During the Middle Ages (actually 2003), I rushed back to Chicago from wherever I was commuting to at that time for work (New Jersey, which was and continues to be seemingly stuck in the Middle Ages) in order to see the world premiere production of Stephen Sondheim’s and John Weidman’s Bounce at the Goodman Theater. This was Sondheim’s first show since 1990’s Assassins (also co-written with Weidman) and for theater geeks everywhere who worship at the shrine of Steve (where else would we be at?), this world premiere was equivalent to a new commandment being handed down from the mountaintop. Unfortunately, Bounce, which told the story of real life brothers Addison and Wilson Mizner who embarked on a variety of get-rich-quick schemes in the early 20th century, was less sacrosanct tablet and more broken ceremonial vessel. The Goodman production of Bounce, directed by frequent Sondheim collaborator Hal Prince, was a mess: despite some undeniably lovely Sondheim tunes here and there, it was boring, chaotic, filled with an air of desperation and incompleteness. So when Chicago Shakespeare announced that Road Show, a revised and supposedly final version of Bounce that was originally seen at the Public Theater in 2008, would be part of its double bill of Gary Griffin-directed Sondheim musicals in spring 2014 (together with Gypsy), I was intrigued like I’m sure all Chicagoans who saw that musical theater equivalent of a disaster movie in 2003 were. As a lifelong Sondheim aficionado, I’m thrilled to say then that Road Show, which opened last week, is a vast improvement from its earlier incarnation, thoroughly enjoyable, and in Griffin’s warm, intimate staging displays flashes of brilliance. But it is still imperfect Sondheim with a still-unsatisfying book, never achieving the perfection of Sweeney Todd or Follies or A Little Night Music, or, especially, Gypsy. However, I will take imperfect Sondheim over perfect any-other-theater-composer any time.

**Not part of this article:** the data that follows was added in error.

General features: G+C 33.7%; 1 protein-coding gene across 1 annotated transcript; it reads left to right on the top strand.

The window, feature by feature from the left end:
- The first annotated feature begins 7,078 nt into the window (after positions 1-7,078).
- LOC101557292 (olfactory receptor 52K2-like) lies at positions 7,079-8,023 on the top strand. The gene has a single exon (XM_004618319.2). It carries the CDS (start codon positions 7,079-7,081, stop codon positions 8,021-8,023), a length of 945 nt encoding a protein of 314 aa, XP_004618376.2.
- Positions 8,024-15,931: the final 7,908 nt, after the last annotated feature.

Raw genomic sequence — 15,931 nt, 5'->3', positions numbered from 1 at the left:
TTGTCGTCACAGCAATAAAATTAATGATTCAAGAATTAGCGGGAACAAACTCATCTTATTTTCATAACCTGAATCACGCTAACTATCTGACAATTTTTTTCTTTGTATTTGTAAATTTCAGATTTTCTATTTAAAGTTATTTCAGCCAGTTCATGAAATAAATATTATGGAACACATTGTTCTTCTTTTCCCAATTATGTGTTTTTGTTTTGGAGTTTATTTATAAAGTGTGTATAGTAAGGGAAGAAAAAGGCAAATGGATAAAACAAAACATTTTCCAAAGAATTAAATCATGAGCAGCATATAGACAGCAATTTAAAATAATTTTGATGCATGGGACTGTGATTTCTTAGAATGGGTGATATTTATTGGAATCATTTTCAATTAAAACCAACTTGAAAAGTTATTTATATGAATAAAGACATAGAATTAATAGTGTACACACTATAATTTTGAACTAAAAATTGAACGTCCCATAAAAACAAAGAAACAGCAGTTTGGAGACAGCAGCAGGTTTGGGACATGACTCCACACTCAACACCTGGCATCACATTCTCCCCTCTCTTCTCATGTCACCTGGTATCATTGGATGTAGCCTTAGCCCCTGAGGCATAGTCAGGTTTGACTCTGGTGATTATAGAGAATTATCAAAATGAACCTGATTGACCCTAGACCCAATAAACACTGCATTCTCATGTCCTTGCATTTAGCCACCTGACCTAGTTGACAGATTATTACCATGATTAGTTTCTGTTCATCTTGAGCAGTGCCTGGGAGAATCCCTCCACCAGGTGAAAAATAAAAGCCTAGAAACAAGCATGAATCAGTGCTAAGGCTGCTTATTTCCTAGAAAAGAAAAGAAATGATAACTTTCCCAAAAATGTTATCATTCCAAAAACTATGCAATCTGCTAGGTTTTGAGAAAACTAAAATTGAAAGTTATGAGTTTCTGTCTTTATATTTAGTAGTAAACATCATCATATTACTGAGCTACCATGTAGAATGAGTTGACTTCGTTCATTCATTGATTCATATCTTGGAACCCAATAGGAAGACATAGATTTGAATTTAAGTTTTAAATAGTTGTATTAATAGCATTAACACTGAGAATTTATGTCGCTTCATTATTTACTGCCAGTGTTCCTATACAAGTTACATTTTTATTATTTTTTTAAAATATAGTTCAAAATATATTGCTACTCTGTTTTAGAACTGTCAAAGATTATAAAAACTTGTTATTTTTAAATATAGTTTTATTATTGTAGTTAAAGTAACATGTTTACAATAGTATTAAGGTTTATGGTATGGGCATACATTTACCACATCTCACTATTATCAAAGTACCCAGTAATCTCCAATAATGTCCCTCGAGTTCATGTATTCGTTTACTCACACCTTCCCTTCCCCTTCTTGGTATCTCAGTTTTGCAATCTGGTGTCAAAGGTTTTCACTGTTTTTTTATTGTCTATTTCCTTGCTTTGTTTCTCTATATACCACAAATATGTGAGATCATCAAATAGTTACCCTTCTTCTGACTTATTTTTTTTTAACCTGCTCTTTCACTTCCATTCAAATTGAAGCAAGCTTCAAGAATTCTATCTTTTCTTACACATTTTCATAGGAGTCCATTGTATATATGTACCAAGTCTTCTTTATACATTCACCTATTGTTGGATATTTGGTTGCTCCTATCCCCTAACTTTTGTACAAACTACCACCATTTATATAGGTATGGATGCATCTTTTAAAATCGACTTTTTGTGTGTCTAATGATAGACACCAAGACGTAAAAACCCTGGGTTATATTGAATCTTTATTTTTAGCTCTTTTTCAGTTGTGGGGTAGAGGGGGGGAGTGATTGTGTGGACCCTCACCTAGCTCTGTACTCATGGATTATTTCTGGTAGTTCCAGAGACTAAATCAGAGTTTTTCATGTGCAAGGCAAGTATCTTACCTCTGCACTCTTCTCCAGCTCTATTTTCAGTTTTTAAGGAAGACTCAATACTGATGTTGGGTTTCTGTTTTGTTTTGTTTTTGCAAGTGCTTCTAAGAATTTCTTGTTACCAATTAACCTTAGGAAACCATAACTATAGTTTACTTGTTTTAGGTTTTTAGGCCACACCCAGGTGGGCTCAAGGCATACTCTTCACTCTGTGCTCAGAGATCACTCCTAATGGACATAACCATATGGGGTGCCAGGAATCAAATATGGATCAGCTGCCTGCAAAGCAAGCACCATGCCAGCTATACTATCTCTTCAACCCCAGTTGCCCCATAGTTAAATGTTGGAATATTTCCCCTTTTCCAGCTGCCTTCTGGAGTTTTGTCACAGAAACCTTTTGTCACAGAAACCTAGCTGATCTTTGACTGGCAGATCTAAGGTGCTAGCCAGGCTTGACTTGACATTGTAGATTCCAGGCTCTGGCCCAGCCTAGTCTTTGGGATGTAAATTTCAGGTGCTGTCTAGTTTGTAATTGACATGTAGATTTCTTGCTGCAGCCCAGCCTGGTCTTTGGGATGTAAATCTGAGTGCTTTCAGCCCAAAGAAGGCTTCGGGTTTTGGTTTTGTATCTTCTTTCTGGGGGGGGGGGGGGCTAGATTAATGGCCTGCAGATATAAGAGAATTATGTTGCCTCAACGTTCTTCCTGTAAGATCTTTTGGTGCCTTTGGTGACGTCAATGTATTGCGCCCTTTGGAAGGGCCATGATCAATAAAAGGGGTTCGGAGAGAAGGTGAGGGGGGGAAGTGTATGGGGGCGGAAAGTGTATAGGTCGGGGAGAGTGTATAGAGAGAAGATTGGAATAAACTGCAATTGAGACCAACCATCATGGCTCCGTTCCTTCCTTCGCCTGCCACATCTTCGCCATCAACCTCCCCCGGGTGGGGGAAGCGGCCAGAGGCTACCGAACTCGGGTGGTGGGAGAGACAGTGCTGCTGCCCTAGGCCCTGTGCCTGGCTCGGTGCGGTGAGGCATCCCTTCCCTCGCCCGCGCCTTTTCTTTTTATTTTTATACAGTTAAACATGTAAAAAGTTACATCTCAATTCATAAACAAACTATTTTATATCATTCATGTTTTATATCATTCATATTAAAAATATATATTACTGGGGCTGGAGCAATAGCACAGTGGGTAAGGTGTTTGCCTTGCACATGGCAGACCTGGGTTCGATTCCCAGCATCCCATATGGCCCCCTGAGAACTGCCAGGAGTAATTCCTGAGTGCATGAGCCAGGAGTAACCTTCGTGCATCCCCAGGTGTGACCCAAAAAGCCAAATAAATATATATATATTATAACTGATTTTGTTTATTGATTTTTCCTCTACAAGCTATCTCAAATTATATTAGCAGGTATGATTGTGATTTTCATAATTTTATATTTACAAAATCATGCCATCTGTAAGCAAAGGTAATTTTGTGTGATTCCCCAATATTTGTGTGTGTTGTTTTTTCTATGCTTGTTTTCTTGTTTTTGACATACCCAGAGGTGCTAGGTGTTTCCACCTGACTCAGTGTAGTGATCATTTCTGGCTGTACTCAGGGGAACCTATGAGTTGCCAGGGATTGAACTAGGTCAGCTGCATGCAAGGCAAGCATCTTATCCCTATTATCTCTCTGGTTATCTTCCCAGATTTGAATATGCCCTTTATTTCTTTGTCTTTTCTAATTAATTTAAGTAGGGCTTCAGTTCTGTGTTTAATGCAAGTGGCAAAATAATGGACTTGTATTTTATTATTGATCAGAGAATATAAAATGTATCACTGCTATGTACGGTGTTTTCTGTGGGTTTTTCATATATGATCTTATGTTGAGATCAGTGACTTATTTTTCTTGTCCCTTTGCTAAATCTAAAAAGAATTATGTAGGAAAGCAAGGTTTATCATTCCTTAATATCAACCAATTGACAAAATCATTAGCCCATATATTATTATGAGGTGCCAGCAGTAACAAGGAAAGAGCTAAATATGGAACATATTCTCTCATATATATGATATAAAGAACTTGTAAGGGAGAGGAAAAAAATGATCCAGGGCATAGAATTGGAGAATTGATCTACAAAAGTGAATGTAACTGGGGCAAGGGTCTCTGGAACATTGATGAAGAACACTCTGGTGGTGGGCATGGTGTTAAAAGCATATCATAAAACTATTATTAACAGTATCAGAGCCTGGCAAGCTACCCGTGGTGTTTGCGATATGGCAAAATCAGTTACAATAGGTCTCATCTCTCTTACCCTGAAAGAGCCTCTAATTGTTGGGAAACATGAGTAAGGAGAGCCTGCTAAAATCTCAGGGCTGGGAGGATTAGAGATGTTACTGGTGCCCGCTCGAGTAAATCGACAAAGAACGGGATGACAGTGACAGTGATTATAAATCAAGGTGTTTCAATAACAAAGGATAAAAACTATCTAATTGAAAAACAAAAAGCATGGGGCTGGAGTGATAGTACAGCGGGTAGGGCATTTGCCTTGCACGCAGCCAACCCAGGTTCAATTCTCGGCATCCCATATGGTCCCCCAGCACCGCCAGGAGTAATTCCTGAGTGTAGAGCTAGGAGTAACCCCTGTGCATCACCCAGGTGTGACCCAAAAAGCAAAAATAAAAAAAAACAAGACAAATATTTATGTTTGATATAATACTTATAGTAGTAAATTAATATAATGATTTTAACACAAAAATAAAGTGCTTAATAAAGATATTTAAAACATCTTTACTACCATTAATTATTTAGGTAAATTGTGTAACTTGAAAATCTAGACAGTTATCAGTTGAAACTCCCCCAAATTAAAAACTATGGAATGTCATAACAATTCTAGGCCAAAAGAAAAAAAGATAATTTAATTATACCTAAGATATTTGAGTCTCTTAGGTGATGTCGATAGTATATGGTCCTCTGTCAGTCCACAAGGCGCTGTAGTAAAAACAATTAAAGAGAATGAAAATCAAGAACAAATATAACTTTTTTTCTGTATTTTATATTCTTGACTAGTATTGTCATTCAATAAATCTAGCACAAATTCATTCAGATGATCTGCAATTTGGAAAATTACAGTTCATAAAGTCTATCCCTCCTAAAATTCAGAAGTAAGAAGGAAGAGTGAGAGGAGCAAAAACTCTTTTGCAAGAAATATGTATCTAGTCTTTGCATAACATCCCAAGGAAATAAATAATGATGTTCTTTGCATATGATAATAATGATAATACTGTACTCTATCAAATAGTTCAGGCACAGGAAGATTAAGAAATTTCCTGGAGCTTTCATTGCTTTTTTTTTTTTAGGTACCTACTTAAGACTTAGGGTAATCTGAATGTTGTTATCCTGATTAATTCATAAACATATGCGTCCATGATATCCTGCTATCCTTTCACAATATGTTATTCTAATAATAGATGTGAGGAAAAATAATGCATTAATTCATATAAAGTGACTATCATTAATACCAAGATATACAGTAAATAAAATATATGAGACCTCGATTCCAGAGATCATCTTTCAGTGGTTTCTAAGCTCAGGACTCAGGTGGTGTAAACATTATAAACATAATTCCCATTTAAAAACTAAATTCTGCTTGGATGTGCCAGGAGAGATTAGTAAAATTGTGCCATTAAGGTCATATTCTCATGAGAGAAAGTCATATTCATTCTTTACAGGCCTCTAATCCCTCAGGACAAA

There was a brief tease earlier this week that this winter of 2014, the harshest one I’ve experienced in my 16 years of living in Chicago, would finally leave us alone. As I write this blog post though, snow blankets my condo building’s courtyard, and that glorious 60 degree Monday seemed to be nothing but a cruel trick from the cosmos. But Chicagoans are a hearty theatergoing lot and we’ve been giving the big middle finger to the cosmos throughout this winter- all of the shows I’ve been to in the past several weeks have been packed, ice, snow, tundra temperatures, potholes, and swimming-pool like puddles of melting ice notwithstanding. Here are some impressions on a couple of shows I’ve recently seen: